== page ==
They can be found in clay pots on porches, in cheery windowsill boxes and winding their way through cactus gardens. True aloe plants (Aloe vera, USDA zones 10-12) are easy to grow and are useful to have on hand for a number of medicinal reasons. The aloe vera flowers that appear on this species, as well as some of the other 500 species in this genus, aren't often seen in typical indoor environments because they're produced only on mature plants.
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Aloe vera stems and flowers have quite a few health benefits. The gel that oozes from the stems when they are snapped open is known to be a natural antibacterial substance. It also is a natural assist for a number of medical ailments.
Aloe Plant Basics
This North Africa native is a tiny powerhouse with plenty of purposes for health and wellness. Growing aloe vera in and around your home is simple and highly beneficial for a number of reasons. The aloe vera plant flowers at certain times of the year and may need coaxing if it is grown indoors.
This prickly succulent is a prolific plant, thriving in the driest of desert conditions and sprouting spiky and bright-yellow flowers. The blooms tend to emergeon mature plants in early spring and can last through the summer.
Aloe begins as a tight rosette and grows to a spiky succulent with branches that can stretch and twist toward the much-needed sunlight for which it thirsts. When the thick leaf of the aloe is cut from the base, it heals quickly and begins to grow new shoots immediately.
Aloe Vera Bloom
Young aloe vera plants aren't prepared to bloom. Once the rosette of a young aloe vera plant begins to turn into fat stems that stretch out from the center of the plant, it will be ready to bloom. The plant typically needs to be about four years old before it will begin to grow slender stems that will turn into colorful, thick petals in a cone-like shape.
If you are set on seeing lush blossoms from your aloe vera plant, there are a few things you can do to initiate bloom beginnings. A high-bloom fertilizer can be used sparingly with the plant's regular watering schedule if you prefer to try to get the aloe to bloom indoors. Plant aloe in a sunny spot to get the best blooms.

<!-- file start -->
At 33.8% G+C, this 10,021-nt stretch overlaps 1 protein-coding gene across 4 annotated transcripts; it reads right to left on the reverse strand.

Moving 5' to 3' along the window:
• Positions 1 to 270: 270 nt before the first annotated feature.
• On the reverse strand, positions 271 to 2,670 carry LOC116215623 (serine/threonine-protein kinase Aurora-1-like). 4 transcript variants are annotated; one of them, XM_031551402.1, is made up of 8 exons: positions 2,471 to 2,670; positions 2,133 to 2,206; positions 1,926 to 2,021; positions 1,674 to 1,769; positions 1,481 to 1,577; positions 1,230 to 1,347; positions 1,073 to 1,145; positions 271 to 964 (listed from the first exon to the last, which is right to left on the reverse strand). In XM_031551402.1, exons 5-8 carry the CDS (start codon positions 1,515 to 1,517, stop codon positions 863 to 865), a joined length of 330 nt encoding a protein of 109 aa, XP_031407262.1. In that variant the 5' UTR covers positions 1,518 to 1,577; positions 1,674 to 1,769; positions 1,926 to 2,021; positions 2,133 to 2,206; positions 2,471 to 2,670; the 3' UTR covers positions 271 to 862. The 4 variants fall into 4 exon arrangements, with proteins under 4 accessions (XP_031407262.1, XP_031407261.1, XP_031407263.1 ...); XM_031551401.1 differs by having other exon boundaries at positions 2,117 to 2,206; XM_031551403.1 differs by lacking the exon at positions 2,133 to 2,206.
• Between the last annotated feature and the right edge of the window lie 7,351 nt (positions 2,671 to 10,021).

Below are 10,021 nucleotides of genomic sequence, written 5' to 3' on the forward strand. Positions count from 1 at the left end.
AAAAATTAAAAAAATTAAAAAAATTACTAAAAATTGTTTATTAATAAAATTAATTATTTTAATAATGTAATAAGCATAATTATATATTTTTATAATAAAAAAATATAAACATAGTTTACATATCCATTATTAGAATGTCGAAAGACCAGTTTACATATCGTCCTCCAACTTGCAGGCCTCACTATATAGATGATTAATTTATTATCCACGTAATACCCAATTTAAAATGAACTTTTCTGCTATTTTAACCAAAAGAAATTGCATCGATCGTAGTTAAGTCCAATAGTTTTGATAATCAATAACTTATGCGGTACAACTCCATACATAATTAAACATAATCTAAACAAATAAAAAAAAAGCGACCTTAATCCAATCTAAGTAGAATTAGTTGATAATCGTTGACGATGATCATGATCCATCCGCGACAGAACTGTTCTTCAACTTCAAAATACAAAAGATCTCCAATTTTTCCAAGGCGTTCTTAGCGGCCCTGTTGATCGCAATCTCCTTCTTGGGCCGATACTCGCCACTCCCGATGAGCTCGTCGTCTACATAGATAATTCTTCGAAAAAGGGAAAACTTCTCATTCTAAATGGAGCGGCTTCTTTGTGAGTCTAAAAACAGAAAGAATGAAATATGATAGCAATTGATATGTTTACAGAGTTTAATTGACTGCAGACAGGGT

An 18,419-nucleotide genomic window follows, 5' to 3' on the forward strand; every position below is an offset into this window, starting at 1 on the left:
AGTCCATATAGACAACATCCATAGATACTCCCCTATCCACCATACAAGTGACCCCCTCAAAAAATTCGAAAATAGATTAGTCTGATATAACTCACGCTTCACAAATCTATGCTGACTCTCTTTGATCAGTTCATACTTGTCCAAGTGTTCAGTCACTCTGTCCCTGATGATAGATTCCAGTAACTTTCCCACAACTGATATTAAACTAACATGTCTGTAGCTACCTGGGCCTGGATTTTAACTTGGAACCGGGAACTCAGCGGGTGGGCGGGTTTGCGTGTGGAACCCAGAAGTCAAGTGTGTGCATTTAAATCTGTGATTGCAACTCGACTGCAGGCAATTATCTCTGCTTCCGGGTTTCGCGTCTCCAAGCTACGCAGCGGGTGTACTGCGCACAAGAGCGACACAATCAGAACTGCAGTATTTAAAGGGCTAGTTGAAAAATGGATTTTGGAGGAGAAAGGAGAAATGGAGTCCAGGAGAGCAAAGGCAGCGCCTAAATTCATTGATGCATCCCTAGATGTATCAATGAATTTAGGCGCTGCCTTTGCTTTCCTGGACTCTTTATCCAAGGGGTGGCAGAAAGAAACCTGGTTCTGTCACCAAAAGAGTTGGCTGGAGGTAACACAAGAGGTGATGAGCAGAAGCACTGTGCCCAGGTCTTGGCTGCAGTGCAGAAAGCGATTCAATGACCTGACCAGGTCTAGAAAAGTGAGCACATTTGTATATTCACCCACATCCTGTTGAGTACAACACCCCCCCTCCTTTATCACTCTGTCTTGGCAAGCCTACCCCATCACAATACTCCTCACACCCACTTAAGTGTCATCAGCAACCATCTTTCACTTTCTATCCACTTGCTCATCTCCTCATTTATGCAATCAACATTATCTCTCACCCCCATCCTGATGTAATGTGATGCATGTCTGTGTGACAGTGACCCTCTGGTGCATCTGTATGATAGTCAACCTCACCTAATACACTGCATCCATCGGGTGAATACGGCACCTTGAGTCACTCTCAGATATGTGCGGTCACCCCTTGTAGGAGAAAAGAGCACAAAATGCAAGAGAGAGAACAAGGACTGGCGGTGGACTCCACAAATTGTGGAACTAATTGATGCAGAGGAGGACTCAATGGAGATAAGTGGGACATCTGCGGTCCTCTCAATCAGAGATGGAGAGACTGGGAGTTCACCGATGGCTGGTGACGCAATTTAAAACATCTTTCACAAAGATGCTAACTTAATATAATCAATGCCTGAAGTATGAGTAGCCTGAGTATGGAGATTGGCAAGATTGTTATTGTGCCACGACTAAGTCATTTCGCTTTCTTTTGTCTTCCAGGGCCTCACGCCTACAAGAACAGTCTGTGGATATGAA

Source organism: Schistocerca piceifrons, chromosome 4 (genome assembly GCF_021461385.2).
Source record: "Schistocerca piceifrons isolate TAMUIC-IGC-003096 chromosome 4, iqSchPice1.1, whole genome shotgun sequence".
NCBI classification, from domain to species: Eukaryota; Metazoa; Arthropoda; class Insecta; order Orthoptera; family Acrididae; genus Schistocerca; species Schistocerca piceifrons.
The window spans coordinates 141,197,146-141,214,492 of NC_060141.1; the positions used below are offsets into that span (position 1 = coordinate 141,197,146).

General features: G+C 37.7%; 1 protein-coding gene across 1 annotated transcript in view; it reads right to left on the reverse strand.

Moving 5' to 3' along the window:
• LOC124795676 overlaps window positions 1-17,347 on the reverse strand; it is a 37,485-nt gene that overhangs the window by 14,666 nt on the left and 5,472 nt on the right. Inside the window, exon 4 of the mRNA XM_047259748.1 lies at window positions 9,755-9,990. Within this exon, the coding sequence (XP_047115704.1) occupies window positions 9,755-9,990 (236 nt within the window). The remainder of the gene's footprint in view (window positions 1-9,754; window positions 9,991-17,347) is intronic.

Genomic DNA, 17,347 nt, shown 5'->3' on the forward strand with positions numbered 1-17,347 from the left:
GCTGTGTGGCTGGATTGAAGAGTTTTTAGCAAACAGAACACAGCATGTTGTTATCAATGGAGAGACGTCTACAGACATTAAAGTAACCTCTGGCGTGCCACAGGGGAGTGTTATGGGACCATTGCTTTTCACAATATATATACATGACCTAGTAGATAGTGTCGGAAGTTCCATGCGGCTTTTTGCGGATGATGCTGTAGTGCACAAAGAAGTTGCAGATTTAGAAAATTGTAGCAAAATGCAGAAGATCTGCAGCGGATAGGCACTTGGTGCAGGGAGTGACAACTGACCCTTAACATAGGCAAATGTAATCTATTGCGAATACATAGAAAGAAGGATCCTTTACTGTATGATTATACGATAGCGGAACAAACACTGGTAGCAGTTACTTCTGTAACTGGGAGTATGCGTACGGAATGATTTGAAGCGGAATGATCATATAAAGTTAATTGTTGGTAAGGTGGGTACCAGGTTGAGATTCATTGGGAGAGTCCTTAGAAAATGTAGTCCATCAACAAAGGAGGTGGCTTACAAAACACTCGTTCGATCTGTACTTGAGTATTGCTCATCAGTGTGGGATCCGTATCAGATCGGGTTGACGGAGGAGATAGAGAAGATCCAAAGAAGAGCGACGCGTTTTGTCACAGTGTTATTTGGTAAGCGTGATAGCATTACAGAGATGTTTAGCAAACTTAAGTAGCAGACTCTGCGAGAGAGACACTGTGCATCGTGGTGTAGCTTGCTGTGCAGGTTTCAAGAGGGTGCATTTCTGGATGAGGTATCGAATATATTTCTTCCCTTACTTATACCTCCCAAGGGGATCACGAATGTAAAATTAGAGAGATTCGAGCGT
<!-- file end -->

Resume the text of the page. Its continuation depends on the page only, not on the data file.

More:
In or Out?
Place the plant outside if you want big, bright blooms. An aloe vera plant grown indoors will have a much harder time finding the adequate amount of sunlight, wind and bee activity to pollinate its spiky stems.
The fleshy stems of the plant can get scorched when temperatures rise over 110 degrees, so be careful with plants in black pots in full sun in desert climates.
Medicinal Qualities of Aloe Vera Plants
The stubby and sturdy aloe vera plant is made up of 99 percent water. Its remaining 1 percent is brimming with antioxidants, anti-inflammatory compounds, skin-enhancing enzymes for repair and wrinkle reduction, amino acids, minerals, vitamins and nutrients. The gel from the thick shoots, used alone or mixed with other ingredients, can:
- Be used in a toothpaste as a cavity fighter
- Relieve pain from ulcers
- Reduce depression and improve memory
- Reduce scarring from second-degree burns that can occur around the house
- Gently alleviate constipation
- Alleviate itching and reduce inflammation in mosquito, spider and other insect bites
Transplanting Aloe Vera Plants
These hardy plants are easy to transplant. They can be transported to other pots with a lengthy time spent out of a pot.
The spiky yet thick petaled flowers that shoot up from the base of the aloe vera plant will only grow on mature and well-rested plants. Once you transplant an aloe vera, the flowers may take a year or two to arrive. Coax them with plenty of sunshine and maybe some appropriate bloom fertilizer if the aloe vera flowers are slow to show.
Kimberley McGee is an award-winning journalist with 20+ years of experience writing for a variety of clients, including The New York Times, Las Vegas Review-Journal Home section and other national publications. As a professional writer she has researched, interviewed sources and written about home improvement, interior design and related business trends. She earned a B.A. in Journalism from the University of Nevada, Las Vegas. Her full bio and clips can be viewed at www.vegaswriter.com.